Hallows Eve
Interview with: Hallows Eve's Tommy Stewart

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Hi Tommy! I understand the band has new material written down, when is a new album to be released?

We took a little break from each other at the end of the year and one reason is to write before we begin rehearsing again at the beginning of the year. I'm afraid it will be late in 2006 before releasing anything. Perhaps 2007. We really want to take some time with it and make sure everything is right, every nuance, the recording situation, everything. Any progress will be mentioned at

How does the new material sound like

I think it will be a return to basics! We really went crazy on Evil Never Dies.
We were experimenting. I think the time is right to get back to straight up, nothing fancy, simple metal. I'm quite excited about it! I know for a fact we are fooling around with some different time signatures is the only thing strange about the new
songs. That's something we never did before. We changed tempos in mid song often such as D.I.E. and Plunging to Megadeath and we changed keys, but now I want to mess with time. On second thought, we don't really know where this next CD will take us do we now!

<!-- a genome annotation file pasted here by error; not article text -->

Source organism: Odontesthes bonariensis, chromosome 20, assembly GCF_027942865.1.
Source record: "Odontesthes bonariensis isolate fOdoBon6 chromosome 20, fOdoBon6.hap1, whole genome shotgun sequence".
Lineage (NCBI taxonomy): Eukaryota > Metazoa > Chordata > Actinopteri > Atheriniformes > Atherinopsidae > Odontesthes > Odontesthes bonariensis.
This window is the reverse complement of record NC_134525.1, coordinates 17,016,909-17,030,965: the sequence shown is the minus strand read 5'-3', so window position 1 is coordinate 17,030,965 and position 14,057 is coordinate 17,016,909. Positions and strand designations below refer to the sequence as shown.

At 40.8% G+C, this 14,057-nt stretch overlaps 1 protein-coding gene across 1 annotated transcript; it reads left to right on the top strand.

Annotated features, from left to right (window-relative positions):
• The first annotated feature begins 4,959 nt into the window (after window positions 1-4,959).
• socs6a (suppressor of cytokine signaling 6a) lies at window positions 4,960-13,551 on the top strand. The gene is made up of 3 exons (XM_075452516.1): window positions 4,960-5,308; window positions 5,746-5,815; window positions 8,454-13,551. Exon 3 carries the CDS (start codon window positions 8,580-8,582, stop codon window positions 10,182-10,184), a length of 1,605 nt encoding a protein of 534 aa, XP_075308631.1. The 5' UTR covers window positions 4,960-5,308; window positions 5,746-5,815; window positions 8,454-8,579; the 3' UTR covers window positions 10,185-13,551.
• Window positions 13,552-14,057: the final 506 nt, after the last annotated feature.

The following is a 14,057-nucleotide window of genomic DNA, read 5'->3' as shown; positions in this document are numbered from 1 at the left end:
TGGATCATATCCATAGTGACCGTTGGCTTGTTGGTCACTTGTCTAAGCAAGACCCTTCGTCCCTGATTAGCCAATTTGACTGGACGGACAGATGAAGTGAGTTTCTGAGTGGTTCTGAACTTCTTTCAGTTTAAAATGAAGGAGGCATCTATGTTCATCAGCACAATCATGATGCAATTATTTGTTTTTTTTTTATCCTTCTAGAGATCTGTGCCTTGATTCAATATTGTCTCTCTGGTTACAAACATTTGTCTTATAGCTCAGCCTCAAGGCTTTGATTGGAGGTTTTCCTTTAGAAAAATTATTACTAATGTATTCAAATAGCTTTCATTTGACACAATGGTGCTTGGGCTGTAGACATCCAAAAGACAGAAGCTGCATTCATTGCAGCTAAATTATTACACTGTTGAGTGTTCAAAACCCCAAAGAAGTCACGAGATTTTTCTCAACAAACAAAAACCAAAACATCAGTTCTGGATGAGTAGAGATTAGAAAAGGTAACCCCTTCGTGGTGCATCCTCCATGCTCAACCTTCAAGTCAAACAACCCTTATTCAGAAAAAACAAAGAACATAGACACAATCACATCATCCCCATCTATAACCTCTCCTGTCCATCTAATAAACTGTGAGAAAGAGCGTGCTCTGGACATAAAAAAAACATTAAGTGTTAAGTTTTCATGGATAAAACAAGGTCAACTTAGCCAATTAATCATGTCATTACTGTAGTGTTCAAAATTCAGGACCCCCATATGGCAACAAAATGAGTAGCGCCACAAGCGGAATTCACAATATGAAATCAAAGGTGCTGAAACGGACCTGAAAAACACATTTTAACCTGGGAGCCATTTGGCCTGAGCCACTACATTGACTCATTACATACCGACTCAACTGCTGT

I understand that Dane Jensen is back as the drummer, why was he absent?

Just some personal adventure. He only missed about eight shows which were filled in by Mike Anderson who played in Hallows Eve in the nineties.
Mike was excellent and I enjoyed playing with him again, but it was a fill in gig and Dane is back.

Let's talk about your latest release, Evil Never Dies, how would you describe it?

Our albums all had a different theme such as Death and Insanity being about different aspects of death and Tales of Terror being little snapshots or stories of horror, mostly based on our experiences. Well, Evil Never Dies was sort of thematic about the subject of evil and it's different aspects. Thus we had some death vocals and let some death influence into the band for this album. Our next album will be different and feature other influences probably.
Also notable about Evil never Dies is that some of the songs were the songs that would have came out a long time ago. Technicolor Roadkill was actually recorded for Death and Insanity under another name and then dropped from the album, but with some idea adjustments to fit the theme it is now out. Also, Vampires Drink Deep is a very old song by Skullator that is only seeing the light of day now but it
is perfect for this album and none other, thus it lives.

Hallows Eve - Evil Never Dies

Now, some history, how did the band start out back in the 80's?

Stacy and I were in a band called Warrior prior to Hallows Eve. I got him to replace me as lead singer in Warrior. I was going to start a different band and Stacy was so talented I was desperate to get him to sing. Otherwise you would have had me singing and lost a lot of great songs such as Lethal Tendencies. Well, Skully was making fun of Warrior at a gig in summer of '83 and that's how we met him. When me and Stacy stood outside one night on Warrior's guitarist's driveway we immediately wanted to get Skully because his attitude was just so "fuck you"!